National parks face overcrowding as COVID-19 pandemic continues
Written by kslmadmin on September 7, 2021
As visitors travel in record numbers to U.S. national parks, overcrowding concerns have created new challenges for parks officials.
“It’s not a surprise that this is year is shaping up to be one of our busiest,” said Jenny Anzelmo-Sarles, a National Park Service spokesperson.
In 2019, the National Park Service last saw its highest yearly visitation, with more than 327 million visitors nationwide. However, visitation fell nearly 30% to 237 million in 2020 during the early months of the COVID-19 pandemic.
“If we look back at 2019, there were 327 million who visited America’s more than 400 national parks, and those visitors contributed over $41 billion to the U.S. economy, so we’re expecting an even bigger impact through 2021,” Anzelmo-Sarles said.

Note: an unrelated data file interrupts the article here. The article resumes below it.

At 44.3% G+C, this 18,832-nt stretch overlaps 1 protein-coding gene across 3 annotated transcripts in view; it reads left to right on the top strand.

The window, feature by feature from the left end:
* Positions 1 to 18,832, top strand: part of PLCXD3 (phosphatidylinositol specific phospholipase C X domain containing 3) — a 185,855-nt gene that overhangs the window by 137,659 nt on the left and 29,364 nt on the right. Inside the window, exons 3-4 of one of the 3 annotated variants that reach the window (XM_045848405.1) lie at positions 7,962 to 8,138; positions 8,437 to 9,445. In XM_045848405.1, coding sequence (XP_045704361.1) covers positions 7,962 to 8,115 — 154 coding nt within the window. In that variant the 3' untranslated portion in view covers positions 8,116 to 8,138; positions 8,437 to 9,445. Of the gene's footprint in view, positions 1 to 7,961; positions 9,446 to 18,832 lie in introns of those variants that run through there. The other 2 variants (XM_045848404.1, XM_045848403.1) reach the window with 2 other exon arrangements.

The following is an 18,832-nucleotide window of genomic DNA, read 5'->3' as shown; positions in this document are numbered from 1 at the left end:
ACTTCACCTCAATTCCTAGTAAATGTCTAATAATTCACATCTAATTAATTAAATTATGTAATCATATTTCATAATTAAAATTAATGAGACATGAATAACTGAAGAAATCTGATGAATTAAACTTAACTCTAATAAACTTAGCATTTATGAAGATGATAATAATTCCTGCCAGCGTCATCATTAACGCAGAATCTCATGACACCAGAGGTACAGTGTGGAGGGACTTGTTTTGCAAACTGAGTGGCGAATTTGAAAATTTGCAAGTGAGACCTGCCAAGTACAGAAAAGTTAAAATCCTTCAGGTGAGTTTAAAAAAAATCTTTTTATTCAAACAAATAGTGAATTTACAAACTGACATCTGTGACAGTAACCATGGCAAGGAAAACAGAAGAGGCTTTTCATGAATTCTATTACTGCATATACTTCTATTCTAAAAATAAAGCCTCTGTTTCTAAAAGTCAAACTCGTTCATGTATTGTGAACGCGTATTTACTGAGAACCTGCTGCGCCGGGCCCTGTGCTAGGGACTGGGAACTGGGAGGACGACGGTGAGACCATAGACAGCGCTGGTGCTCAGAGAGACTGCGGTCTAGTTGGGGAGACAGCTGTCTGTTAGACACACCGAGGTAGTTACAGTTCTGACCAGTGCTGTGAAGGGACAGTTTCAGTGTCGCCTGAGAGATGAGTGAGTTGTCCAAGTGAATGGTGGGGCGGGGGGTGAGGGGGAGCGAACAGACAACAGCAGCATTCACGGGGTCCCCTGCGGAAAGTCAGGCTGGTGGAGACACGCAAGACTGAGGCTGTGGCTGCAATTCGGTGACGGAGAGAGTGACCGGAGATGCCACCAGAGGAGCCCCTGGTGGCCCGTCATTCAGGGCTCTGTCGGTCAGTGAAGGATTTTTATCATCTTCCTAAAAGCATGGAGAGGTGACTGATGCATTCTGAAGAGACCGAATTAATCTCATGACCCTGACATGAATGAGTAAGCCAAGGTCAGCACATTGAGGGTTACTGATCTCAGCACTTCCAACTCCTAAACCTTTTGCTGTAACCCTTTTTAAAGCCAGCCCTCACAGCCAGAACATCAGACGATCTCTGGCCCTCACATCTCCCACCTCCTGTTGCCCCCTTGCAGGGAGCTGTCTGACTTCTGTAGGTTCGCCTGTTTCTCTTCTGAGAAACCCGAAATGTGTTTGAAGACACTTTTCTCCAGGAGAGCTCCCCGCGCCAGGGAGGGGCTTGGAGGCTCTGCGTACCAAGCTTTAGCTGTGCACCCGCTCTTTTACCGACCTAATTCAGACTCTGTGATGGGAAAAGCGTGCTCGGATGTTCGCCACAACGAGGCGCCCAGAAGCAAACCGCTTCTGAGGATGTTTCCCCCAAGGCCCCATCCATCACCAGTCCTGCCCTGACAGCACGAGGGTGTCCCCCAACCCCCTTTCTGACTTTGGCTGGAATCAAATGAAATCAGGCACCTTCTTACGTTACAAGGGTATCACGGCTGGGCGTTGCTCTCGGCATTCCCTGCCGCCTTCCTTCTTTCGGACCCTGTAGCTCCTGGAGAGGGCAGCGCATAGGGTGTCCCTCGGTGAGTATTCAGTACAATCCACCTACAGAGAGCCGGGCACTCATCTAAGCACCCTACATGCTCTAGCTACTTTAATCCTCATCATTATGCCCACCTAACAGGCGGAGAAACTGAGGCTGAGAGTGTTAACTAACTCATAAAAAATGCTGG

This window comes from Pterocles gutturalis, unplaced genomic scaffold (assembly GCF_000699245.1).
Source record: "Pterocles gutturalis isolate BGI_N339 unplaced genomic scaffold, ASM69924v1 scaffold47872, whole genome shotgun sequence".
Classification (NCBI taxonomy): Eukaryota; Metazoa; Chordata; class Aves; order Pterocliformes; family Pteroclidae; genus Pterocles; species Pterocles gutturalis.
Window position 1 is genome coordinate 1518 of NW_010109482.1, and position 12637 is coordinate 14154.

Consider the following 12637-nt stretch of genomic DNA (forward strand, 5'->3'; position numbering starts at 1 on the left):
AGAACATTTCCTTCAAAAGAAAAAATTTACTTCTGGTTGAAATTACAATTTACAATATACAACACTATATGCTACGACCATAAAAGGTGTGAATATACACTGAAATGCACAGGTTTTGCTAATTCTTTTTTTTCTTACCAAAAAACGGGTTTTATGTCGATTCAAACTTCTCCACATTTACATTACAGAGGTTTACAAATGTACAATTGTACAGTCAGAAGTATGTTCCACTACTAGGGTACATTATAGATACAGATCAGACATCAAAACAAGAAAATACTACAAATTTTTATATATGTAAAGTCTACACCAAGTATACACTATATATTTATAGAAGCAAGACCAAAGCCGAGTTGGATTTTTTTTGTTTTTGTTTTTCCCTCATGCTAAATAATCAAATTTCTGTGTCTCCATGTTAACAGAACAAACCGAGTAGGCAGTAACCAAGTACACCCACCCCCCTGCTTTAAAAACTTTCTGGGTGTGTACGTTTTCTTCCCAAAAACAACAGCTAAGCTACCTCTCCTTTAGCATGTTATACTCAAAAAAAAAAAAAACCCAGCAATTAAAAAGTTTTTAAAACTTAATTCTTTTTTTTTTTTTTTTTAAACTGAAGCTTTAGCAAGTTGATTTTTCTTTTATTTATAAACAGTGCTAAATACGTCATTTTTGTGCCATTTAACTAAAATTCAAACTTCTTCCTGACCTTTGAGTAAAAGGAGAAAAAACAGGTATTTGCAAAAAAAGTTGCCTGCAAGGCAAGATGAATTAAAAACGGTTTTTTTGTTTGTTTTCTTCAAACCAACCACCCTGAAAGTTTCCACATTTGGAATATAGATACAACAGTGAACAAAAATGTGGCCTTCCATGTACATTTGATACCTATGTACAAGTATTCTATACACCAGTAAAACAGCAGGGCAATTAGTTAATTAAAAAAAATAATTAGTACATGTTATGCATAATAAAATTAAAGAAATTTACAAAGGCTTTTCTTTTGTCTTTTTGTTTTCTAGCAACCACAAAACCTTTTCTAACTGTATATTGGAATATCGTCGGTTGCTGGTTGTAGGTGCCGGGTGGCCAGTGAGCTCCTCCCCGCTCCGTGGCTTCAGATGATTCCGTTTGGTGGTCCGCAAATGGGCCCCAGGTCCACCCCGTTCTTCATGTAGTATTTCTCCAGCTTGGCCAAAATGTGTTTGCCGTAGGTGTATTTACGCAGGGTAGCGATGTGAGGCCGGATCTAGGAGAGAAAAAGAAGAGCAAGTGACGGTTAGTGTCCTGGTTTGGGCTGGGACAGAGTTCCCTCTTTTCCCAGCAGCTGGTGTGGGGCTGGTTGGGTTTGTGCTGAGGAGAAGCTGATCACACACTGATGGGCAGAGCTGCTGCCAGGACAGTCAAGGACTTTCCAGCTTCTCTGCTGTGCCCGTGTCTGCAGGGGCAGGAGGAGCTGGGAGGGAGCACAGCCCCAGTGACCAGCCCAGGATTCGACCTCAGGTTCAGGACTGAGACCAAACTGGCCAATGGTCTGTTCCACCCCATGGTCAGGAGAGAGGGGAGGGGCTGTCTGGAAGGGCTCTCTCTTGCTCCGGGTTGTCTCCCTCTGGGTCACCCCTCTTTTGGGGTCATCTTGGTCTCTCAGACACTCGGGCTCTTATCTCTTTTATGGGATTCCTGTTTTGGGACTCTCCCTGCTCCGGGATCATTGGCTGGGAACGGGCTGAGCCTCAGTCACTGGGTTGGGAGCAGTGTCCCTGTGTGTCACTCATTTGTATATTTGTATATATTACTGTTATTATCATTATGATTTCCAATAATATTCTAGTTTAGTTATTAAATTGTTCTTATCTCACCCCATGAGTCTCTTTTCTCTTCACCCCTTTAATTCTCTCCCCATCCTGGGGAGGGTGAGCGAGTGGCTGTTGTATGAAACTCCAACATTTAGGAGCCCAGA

As visitors return, a few parks have already broken monthly visitation records. This July, for the first time ever, Yellowstone National Park saw more than 1 million visitors in a singe month — a 15% increase from 2019.
At the same time, increased visitation has also led to long lines at entry points, overrun attractions and some visitors being turned away.
“That visitation is concentrated in our most popular 12 to 15 destination national parks, places like Yellowstone, Grand Teton, Glacier, Rocky Mountain, and Acadia and Shenandoah,” Anzelmo-Sarles said. “But we do see congestion in parks across the country.”
In July, national park overcrowding was so significant, it became the focus of a U.S. Senate hearing.
“We must recognize that overcrowding in the parks itself can degrade the national resources these units are designed to protect. We can accidentally love our parks to death,” said Sen. Angus King, I-Maine.
To combat congestion, a number of national parks including Glacier and Yosemite have implemented reservations systems for a limited time. The reservation system at Glacier ended after Labor Day while at Yosemite, reservations will be required until Sept. 30.
Officials with NPS also encourage travel to lesser-known “jewels” in the national park system to avoid increased wait times.
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